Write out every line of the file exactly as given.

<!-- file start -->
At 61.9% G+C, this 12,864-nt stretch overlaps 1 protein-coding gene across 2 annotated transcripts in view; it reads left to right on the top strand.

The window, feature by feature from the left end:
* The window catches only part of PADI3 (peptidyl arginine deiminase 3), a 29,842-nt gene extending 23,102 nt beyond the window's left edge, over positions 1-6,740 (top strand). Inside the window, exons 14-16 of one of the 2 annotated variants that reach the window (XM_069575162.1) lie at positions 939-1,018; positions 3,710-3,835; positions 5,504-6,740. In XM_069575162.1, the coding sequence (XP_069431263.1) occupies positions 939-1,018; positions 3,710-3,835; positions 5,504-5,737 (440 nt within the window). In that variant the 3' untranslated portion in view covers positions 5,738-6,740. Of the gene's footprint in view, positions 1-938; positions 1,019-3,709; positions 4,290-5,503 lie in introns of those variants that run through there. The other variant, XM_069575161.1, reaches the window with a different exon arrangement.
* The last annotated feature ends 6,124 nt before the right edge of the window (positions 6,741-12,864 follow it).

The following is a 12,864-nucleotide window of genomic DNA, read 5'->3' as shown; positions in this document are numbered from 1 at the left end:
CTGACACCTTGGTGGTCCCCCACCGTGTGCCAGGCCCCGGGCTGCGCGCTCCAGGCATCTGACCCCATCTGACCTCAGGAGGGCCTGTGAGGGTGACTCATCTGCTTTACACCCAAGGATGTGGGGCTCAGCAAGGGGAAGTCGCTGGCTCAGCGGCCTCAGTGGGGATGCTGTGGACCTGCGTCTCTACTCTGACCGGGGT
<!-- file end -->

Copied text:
At 61.9% G+C, this 12,864-nt stretch overlaps 1 protein-coding gene across 2 annotated transcripts in view; it reads left to right on the top strand.

The window, feature by feature from the left end:
* The window catches only part of PADI3 (peptidyl arginine deiminase 3), a 29,842-nt gene extending 23,102 nt beyond the window's left edge, over positions 1-6,740 (top strand). Inside the window, exons 14-16 of one of the 2 annotated variants that reach the window (XM_069575162.1) lie at positions 939-1,018; positions 3,710-3,835; positions 5,504-6,740. In XM_069575162.1, the coding sequence (XP_069431263.1) occupies positions 939-1,018; positions 3,710-3,835; positions 5,504-5,737 (440 nt within the window). In that variant the 3' untranslated portion in view covers positions 5,738-6,740. Of the gene's footprint in view, positions 1-938; positions 1,019-3,709; positions 4,290-5,503 lie in introns of those variants that run through there. The other variant, XM_069575161.1, reaches the window with a different exon arrangement.
* The last annotated feature ends 6,124 nt before the right edge of the window (positions 6,741-12,864 follow it).

The following is a 12,864-nucleotide window of genomic DNA, read 5'->3' as shown; positions in this document are numbered from 1 at the left end:
CTGACACCTTGGTGGTCCCCCACCGTGTGCCAGGCCCCGGGCTGCGCGCTCCAGGCATCTGACCCCATCTGACCTCAGGAGGGCCTGTGAGGGTGACTCATCTGCTTTACACCCAAGGATGTGGGGCTCAGCAAGGGGAAGTCGCTGGCTCAGCGGCCTCAGTGGGGATGCTGTGGACCTGCGTCTCTACTCTGACCGGGGT